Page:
Anissa S. Febrina, The Jakarta Post
Who has been the most effective agent of change in the campaign for cleaner lifestyles in Jakarta's subdistricts?
In North Jakarta's Teluk Gong it has been the children. Chirpy, curious, innocent children.
Months ago, none in the slum had any knowledge of sanitation or garbage sorting. The children were among the first to introduce the words as they brought home plastic bags labeled "paper", "tin" and "plastic".
Many children now also remind their mothers and fathers to wash their hands before eating simply by singing a song taught in a small bamboo hut beside the river in Teluk Gong.
Children like these are the ones who make the efforts of non-governmental organizations such as the Emmanuel Foundation and Mercy Corps worthwhile.
Living with substandard sanitation and limited water resources, slum dwellers -- especially children -- are among those prone to infectious diseases.
And children are indeed the best group to initiate a clean-lifestyle campaign in the community.
"Who knows why we have to wash our hands before eating?" Emannuel Foundation social worker Mita Sirait asked a gathering of Teluk Gong children last Friday afternoon.
Right hands quickly raced upward for Mita's attention while answers were shouted out before she had the chance to choose a child to answer.
After the fun and educational session finished, the children ran to a used plastic bucket that had been converted into a water container outside the hut to wash their hands -- a habit the children had developed and were spreading through their community.
Outside their homes, Mercy Corps has provided water containers labeled with the advice "wash your hands before eating".
"They (Mercy Corps workers) give us cooking oil in return for our getting ourselves used to the habit of hand washing," said Nurbiyanti, a housewife in the area.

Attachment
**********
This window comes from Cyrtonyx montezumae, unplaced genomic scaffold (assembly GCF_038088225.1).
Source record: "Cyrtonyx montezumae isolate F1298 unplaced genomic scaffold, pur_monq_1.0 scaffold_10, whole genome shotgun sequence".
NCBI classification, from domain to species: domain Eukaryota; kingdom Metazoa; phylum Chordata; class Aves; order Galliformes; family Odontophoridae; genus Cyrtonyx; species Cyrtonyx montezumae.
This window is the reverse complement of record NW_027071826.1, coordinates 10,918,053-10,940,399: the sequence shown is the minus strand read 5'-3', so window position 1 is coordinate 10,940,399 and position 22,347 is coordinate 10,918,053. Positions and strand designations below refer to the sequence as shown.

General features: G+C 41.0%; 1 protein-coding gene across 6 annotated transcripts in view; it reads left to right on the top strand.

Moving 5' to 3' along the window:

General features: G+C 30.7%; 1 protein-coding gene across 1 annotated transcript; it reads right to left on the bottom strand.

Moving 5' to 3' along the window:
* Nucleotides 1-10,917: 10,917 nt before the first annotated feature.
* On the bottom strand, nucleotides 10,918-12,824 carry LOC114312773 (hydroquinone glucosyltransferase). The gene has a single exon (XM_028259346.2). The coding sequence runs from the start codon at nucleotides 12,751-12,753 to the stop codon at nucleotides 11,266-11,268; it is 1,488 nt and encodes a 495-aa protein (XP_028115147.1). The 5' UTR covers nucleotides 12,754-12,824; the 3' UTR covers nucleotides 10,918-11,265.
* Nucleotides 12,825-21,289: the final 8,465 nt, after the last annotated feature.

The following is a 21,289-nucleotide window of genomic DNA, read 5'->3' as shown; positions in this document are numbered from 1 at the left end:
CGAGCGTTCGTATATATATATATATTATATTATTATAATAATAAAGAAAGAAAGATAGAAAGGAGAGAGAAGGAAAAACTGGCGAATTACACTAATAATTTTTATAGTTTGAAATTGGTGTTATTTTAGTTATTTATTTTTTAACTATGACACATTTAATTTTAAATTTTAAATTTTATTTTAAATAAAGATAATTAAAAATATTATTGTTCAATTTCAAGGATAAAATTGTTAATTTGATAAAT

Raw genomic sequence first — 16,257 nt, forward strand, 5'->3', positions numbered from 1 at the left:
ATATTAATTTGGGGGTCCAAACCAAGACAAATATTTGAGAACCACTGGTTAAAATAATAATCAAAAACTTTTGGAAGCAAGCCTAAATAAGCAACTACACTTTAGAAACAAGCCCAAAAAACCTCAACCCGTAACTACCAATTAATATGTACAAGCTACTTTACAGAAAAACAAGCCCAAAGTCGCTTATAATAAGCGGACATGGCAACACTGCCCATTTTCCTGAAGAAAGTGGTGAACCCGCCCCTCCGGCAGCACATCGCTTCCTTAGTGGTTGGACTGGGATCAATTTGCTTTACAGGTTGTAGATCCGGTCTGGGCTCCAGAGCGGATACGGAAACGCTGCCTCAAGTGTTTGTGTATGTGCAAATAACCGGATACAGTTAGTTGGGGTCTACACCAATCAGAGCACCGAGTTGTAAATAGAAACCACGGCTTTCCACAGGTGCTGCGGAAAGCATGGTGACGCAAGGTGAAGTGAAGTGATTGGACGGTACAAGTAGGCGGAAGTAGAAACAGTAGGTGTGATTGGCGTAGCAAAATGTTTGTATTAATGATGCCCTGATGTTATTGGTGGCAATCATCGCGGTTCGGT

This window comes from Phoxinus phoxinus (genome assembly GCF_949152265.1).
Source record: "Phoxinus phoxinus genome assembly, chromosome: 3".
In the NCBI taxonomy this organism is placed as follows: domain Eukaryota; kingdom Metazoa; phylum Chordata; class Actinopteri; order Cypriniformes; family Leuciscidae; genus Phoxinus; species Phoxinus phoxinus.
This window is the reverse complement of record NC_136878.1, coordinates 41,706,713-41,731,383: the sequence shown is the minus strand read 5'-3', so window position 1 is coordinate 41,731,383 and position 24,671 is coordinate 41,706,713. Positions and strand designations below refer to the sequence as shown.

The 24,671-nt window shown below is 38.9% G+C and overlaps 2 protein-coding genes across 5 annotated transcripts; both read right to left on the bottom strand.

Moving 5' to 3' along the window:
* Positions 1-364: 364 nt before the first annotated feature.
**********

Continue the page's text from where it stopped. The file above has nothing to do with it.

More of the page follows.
When providing aid to those living in slums, incentives are highly useful in introducing the concept of a healthier lifestyle -- both for adults and children.
"Who has finished hanging up their garbage sorting bag in their house?" asked another tutor, though this time only a few shy hands flew into the air.
Seeing that the children were not so eager to respond this time, the tutor explained the advantages of garbage sorting using examples such as last year's fatal garbage slide in Leuwigajah in Bandung, West Java.
"Remember what I told you? You can make money by sorting your own garbage," the tutor said.
"I made Rp 5,000 from selling the plastic bottles that I sorted out at home," Budi, one of the children, said confidently.
The hygiene education programs have been underway for several months now and the changes have been quite apparent.
"At least the children have been quite used to hand washing and some have even started garbage sorting. It is a bit difficult to educate the adults and expect them to change as quick as the kids," said Emannuel Foundation public health engineer Arum Wulandari.